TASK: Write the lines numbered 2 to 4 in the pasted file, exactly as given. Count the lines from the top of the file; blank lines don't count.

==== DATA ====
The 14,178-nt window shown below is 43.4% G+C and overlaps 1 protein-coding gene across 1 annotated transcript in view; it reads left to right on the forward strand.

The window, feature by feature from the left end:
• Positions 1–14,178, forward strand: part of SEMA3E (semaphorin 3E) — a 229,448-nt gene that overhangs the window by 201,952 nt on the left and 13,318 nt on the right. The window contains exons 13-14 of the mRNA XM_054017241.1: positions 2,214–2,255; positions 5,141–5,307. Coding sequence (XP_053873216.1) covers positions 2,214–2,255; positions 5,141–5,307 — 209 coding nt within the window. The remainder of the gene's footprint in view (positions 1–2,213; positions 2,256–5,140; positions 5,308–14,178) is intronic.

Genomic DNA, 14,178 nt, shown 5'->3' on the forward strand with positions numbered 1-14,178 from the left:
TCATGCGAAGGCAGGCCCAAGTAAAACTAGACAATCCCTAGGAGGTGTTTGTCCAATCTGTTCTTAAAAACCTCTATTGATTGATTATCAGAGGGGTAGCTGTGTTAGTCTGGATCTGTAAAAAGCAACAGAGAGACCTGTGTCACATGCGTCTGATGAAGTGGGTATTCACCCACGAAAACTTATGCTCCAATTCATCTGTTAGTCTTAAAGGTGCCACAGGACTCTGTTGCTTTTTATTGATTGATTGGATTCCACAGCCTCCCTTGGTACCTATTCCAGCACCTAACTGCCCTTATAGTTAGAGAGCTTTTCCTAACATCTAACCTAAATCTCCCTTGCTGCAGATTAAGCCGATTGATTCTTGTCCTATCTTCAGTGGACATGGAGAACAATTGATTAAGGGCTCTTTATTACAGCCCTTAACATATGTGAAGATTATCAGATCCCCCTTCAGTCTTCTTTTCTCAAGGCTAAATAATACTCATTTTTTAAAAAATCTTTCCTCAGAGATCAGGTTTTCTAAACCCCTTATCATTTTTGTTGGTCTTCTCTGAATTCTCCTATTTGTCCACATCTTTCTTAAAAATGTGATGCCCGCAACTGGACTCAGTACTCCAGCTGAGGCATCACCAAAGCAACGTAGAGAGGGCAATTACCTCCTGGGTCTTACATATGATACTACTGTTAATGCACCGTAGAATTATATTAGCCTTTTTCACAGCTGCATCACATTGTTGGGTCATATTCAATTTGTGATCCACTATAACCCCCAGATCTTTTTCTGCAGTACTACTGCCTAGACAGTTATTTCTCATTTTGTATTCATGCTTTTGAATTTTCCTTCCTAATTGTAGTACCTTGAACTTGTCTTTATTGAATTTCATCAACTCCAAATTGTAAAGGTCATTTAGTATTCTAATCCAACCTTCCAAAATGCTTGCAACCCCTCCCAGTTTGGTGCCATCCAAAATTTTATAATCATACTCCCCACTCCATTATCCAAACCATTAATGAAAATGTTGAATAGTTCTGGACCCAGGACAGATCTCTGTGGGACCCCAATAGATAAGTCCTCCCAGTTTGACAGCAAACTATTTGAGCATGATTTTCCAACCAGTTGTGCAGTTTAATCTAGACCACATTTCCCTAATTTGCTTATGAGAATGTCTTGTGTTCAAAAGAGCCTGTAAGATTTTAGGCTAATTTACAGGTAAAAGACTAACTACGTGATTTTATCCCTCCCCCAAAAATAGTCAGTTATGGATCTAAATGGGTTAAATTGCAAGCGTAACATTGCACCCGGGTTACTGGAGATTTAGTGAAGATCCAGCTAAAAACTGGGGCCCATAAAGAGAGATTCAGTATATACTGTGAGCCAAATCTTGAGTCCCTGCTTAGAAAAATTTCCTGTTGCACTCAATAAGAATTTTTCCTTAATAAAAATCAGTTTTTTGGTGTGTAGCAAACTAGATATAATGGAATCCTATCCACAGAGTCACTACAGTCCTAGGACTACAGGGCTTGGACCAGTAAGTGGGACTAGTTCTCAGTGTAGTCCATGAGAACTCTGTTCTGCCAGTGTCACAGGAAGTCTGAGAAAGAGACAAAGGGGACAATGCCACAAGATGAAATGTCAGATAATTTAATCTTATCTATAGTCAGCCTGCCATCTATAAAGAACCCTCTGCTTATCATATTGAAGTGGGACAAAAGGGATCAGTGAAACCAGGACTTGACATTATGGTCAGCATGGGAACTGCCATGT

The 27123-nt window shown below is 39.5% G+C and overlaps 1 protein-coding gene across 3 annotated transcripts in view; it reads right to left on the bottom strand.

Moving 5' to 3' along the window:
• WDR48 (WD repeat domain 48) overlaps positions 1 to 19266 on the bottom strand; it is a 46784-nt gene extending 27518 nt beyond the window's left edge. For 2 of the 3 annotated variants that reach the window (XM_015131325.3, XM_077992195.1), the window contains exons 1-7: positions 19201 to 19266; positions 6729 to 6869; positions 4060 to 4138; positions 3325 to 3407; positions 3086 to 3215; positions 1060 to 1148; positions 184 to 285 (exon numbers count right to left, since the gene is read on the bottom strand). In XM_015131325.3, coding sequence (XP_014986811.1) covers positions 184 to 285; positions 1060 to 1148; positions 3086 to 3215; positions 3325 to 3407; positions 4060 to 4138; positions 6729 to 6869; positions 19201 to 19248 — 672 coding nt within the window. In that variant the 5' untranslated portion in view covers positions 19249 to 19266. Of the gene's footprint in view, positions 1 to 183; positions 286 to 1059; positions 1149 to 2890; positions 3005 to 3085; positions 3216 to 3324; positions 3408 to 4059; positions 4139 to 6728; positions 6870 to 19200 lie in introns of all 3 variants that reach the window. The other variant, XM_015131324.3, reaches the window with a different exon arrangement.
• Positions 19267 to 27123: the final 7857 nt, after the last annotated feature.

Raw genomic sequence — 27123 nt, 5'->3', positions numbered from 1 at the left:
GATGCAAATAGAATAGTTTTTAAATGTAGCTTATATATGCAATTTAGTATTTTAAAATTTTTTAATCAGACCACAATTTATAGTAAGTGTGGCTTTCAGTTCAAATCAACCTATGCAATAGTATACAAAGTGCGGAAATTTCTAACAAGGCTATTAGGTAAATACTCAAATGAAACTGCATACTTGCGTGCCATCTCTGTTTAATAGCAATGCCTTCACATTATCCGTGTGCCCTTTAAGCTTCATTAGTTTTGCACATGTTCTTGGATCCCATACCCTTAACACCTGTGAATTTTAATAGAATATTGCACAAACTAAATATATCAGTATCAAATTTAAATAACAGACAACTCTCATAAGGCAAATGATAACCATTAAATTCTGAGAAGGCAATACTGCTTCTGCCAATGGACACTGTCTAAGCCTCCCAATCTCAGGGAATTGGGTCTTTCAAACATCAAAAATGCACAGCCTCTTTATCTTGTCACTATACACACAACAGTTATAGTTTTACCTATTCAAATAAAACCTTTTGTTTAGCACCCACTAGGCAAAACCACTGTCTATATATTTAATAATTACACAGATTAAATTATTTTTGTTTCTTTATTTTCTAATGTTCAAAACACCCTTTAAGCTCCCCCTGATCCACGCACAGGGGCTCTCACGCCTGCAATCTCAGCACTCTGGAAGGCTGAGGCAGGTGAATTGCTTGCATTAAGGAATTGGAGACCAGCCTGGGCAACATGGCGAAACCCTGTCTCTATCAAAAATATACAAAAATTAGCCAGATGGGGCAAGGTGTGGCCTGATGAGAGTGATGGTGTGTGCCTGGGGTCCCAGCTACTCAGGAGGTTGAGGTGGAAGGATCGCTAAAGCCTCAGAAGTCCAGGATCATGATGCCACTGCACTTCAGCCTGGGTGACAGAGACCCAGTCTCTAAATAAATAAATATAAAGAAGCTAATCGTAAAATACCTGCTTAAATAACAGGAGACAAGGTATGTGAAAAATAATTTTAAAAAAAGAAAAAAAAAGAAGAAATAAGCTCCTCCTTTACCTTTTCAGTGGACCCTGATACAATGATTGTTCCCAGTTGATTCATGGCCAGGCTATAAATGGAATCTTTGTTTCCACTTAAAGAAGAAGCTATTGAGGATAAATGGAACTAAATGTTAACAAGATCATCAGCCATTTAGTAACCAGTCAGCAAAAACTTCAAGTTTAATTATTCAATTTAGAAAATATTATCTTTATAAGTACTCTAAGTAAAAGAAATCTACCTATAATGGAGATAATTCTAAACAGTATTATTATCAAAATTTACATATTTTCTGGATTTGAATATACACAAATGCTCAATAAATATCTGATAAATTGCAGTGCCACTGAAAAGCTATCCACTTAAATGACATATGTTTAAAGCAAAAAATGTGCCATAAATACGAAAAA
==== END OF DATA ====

The window, feature by feature from the left end:
• Positions 1–14,178, forward strand: part of SEMA3E (semaphorin 3E) — a 229,448-nt gene that overhangs the window by 201,952 nt on the left and 13,318 nt on the right. The window contains exons 13-14 of the mRNA XM_054017241.1: positions 2,214–2,255; positions 5,141–5,307. Coding sequence (XP_053873216.1) covers positions 2,214–2,255; positions 5,141–5,307 — 209 coding nt within the window. The remainder of the gene's footprint in view (positions 1–2,213; positions 2,256–5,140; positions 5,308–14,178) is intronic.

Genomic DNA, 14,178 nt, shown 5'->3' on the forward strand with positions numbered 1-14,178 from the left: